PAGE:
6. Taco Soup – I ended up making 5 gallons of this. The recipe uses canned beans, but I used dry ones that soaked the night before. It took all day for this to cook and I think I added some different beans than what was called for. Also, I increased the meat and used my own taco seasoning.
I also pre-made a few side dishes:
1. I had some black-eyed peas left over from New Year’s Day. I went ahead and soaked them and split them up into bags. I added some chopped onions, ham scraps, garlic, and seasonings. We had some of these with the meatloaf last week. All it took was dumping the entire bag into a pot, adding some water, and then letting them simmer until soft. Very easy!
2. I also went ahead and got a few bags ready to make re-fried beans. I used the following recipe, but split it up into small bags. I used the ingredients that they listed, but I could’ve just used some of my homemade taco seasoning.
3. I fixed some green beans also. I bought fresh beans at Kroger, snapped and rinsed them. Then froze them along with some onions and seasoning. I let them boil until soft, then cooked them in the skillet with a little bit of oil and garlic.
All in all, it took me 2 days to fix all of this food. Three days if you include the day I cooked the meat, although that took very little effort. The first day took the longest b/c I made the tortilla shells that day. Here are a few other cooking suggestions that helped save time:
1. Buy a food processor if you don’t have one already. Mine has a blade to shred cheese which saves a lot of time and effort. I use the regular blade to shred the chicken. I use it for almost all of my recipes. Here’ a link to the one that I have: http://www.walmart.com/ip/Black-Decker-PowerPro-Wide-Mouth-Food-Processor/16944966
2. I got an apple peeler/corer for Christmas from Andrea, my sister-in-law. I used it for the potatoes in the Shepard’s Pie. It saved a lot of time when it came to peeling the potatoes and they cooked faster since they were sliced. Here’s the link to the apple peeler she gave me: http://www.amazon.com/Andersons-Baking-Peeling-Coring-Machine/dp/B000EI7ZC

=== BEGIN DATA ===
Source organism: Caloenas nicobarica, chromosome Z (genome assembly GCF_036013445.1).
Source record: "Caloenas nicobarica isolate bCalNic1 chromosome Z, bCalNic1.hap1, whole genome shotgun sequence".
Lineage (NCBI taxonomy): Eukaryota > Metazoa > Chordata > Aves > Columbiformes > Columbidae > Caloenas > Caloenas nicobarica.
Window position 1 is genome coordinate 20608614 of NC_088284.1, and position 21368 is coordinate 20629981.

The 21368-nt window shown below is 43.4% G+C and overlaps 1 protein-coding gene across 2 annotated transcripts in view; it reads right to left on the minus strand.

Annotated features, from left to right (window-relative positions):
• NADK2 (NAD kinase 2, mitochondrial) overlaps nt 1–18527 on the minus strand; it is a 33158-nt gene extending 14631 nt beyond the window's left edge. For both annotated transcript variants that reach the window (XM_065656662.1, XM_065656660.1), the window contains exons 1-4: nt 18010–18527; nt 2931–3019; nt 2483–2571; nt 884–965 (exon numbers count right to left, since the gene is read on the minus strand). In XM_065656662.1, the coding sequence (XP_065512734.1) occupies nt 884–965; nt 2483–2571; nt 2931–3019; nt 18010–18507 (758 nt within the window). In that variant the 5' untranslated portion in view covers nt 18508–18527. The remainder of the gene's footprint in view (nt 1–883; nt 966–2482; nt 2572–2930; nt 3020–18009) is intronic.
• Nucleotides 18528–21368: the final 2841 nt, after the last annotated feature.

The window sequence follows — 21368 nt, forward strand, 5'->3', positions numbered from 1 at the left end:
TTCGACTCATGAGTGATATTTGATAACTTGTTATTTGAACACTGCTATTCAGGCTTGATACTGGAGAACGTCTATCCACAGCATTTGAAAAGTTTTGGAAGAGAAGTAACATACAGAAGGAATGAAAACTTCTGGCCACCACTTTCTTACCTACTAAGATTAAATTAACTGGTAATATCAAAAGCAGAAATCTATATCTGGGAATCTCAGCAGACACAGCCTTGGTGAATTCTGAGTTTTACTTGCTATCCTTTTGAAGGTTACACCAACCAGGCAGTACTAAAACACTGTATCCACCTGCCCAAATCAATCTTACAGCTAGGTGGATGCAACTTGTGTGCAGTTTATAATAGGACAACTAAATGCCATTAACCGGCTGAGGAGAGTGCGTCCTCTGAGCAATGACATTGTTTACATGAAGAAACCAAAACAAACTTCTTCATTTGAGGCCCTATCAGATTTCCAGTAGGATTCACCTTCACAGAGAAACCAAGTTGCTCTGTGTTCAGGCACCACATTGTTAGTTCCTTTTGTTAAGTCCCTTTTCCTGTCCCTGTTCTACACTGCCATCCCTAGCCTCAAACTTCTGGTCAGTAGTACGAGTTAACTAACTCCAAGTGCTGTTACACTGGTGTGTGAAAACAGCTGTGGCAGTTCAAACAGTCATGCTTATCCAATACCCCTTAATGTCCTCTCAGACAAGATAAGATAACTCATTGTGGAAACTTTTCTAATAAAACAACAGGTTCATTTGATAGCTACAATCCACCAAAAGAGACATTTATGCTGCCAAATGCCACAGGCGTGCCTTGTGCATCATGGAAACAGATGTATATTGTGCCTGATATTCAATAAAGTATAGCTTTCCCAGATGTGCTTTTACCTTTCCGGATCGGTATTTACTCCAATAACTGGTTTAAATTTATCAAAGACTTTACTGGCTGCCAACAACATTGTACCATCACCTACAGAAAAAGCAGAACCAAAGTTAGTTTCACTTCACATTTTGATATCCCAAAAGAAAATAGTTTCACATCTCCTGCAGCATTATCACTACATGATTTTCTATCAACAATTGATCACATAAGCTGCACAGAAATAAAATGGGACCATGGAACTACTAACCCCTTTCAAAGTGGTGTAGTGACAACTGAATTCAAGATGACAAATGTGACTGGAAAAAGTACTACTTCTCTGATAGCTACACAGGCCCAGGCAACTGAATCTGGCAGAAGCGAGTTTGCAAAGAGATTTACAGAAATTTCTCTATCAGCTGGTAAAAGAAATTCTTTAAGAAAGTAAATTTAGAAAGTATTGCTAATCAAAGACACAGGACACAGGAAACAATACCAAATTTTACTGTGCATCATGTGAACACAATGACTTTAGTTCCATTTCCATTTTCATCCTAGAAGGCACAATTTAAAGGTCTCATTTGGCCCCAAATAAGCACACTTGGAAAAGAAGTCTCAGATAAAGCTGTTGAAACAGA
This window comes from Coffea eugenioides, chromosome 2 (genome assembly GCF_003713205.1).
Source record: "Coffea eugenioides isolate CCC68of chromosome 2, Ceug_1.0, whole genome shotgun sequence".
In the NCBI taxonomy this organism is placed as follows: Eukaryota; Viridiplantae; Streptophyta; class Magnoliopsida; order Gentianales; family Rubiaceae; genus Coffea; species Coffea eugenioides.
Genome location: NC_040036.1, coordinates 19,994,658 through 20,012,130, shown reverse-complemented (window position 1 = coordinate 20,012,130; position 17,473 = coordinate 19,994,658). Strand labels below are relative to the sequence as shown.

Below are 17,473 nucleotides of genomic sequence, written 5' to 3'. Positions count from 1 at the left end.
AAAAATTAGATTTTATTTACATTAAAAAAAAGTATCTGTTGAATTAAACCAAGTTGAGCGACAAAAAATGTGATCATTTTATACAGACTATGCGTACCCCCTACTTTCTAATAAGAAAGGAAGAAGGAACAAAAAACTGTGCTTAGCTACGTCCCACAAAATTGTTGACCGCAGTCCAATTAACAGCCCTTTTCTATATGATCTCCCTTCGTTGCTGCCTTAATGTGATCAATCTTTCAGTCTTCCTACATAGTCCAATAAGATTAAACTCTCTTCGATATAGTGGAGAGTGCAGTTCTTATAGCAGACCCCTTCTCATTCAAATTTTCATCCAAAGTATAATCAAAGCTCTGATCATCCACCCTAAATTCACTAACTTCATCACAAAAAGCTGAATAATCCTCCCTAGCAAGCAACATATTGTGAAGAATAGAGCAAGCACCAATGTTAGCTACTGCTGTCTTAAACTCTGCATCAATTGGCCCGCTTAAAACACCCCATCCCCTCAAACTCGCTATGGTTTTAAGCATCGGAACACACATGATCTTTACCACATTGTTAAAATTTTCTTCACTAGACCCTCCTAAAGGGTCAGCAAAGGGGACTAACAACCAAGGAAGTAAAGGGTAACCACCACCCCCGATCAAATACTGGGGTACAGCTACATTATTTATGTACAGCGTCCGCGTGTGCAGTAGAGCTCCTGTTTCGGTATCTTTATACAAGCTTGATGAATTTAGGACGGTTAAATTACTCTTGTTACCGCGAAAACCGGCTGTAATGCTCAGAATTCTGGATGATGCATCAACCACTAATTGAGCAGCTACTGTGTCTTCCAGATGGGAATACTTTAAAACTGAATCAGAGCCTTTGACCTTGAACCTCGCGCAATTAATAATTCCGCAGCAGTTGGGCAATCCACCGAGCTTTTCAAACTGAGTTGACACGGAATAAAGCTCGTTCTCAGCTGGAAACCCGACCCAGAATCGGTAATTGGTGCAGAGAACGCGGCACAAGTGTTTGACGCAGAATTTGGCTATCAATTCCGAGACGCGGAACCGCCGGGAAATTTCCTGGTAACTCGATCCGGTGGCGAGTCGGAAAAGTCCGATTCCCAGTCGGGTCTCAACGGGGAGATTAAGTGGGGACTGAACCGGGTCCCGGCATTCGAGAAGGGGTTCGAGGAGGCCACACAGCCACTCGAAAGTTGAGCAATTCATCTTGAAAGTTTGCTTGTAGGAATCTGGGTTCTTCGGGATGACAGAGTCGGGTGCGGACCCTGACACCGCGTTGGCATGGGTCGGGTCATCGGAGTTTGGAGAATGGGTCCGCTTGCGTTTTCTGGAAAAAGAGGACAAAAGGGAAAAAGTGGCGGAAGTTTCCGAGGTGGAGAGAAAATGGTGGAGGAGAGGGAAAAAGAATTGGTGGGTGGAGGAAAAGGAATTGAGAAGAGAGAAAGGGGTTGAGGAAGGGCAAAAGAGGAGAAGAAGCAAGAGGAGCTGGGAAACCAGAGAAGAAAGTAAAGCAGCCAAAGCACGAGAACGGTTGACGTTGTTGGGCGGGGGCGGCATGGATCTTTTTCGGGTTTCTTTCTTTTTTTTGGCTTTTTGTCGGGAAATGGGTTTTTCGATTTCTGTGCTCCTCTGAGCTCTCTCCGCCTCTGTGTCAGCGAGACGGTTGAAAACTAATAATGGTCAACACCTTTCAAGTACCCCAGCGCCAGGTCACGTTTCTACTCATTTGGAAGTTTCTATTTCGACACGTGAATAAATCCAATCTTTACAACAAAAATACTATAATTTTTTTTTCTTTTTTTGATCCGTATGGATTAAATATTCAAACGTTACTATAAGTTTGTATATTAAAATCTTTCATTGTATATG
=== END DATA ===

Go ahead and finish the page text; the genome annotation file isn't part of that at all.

3. Have a plan in mind. I knew what needed to be done first and what could wait. I made the soup to begin with b/c I knew it would need to cook all day. I soaked the beans overnight so that I could make the soup. I also cooked the meat the day before so that I would have the chicken cooked and the chicken broth.
4. I stored the chicken broth in pitchers. Sounds gross I know, and make sure your kids don’t get it confused with apple juice. The pitcher made it easier to measure and pour.
5. I froze the meals in disposable aluminum pans that came from Sam’s. You can buy these at any grocery store though. Here’s the link for these: http://www.samsclub.com/sams/bakers-chefs-aluminum-foil-steam-table-pans-half-size-30-ct/200080.ip?sprodId=200080
6. When it’s time to cook one of the meals, take it out the night before and let it sit on the counter top. In the morning, put it in the fridge. It took most of them about 1 hour to cook.
All the work was definitely worth it in the end. However, don’t feel like you have to cook all of the meals. Try out a few and see how it goes. We also have a deep freezer which we store the meals in. I suggest buying one if possible. You can usually find them on Craigslist if you don’t want to buy one at full retail price.
So, this ended up being a lot longer blog than I planned, but I wanted to include as much information as possible. Let me know if you have any questions or suggestions of meals for my next big cook, which hopefully won’t be for a few months. And keep in mind, a small step is better than no step at all!